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EMU Notes in Mineralogy - volume 13

Environmental Mineralogy II
(D.J. Vaughan and R.A. Wogelius, editors)  

Chapter 4: Mineralogy of marine sediment systems: a geochemical framework
Andrew C. Aplin and Kevin G. Taylor

Sediments are a major component of the ocean system and the composition of, and chemical processes acting upon, these sediments is controlled by many factors. In this chapter we outline the major types of marine sediment (lithogenous, biogenic, hydrogeneous and authigenic), discuss the sources of these and their chemical and mineral characteristics. The most abundant minerals are (oxyhydr)oxides, clay minerals, sulfides and carbonates, and all of these have been studied extensively, using a range of mineralogical techniques. A major aim of this chapter is to provide a framework by which the mineral transformations that take place upon, or just below, the sea-floor can be understood. There are significant thermodynamic, kinetic and biological controls on these transformations, and the interaction of these plays a major role in element cycling between the oceans and the lithosphere, and trace element-enrichment on the sea-floor and carbon burial and remineralization. Further, we conclude that more research is required on the interactions between minerals and bacteria within marine sediments, and on the role of amorphous oxide minerals delivered from land in early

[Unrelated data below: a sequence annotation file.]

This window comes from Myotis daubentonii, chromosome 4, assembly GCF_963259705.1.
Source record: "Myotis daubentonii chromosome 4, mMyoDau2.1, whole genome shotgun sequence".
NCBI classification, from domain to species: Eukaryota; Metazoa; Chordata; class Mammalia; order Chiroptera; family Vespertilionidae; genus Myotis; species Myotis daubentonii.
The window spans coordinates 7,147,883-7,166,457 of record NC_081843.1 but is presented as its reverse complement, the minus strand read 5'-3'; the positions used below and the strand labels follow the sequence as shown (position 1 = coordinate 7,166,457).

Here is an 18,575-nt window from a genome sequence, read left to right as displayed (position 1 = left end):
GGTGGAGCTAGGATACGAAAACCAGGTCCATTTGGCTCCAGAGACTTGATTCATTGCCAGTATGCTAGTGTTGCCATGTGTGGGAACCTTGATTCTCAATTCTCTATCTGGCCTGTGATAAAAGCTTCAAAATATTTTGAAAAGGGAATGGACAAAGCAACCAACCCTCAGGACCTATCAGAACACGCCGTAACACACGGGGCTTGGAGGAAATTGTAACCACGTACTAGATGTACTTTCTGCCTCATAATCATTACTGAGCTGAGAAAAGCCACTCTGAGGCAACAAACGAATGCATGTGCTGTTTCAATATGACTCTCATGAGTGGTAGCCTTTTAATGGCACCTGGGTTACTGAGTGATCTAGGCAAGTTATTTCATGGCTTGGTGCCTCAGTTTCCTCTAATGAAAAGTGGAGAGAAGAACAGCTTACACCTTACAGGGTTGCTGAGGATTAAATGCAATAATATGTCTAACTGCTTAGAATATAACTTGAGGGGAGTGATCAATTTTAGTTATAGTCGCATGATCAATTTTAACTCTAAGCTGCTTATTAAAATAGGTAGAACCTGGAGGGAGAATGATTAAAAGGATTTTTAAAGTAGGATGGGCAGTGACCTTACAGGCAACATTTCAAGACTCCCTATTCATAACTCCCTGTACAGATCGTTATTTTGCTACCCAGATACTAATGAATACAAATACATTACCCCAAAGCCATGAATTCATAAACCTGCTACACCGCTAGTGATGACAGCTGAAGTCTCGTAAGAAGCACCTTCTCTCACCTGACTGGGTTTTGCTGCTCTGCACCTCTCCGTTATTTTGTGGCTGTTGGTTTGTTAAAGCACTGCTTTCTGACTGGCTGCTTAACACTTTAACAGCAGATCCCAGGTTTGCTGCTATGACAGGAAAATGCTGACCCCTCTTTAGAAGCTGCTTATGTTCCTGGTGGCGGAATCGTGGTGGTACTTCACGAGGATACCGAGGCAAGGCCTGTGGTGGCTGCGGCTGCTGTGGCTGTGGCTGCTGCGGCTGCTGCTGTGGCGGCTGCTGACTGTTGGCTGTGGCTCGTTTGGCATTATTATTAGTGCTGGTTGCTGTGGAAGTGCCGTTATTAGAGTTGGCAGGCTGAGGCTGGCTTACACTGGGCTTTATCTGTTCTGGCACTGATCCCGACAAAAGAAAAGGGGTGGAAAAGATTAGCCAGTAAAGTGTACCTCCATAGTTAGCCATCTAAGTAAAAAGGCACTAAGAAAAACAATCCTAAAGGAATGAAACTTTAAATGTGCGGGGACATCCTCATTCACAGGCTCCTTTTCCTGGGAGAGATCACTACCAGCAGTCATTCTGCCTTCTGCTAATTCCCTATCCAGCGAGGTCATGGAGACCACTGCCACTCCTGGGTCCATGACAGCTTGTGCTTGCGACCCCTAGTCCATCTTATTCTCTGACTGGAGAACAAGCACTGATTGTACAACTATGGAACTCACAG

burial reactions and mineral precipitations.

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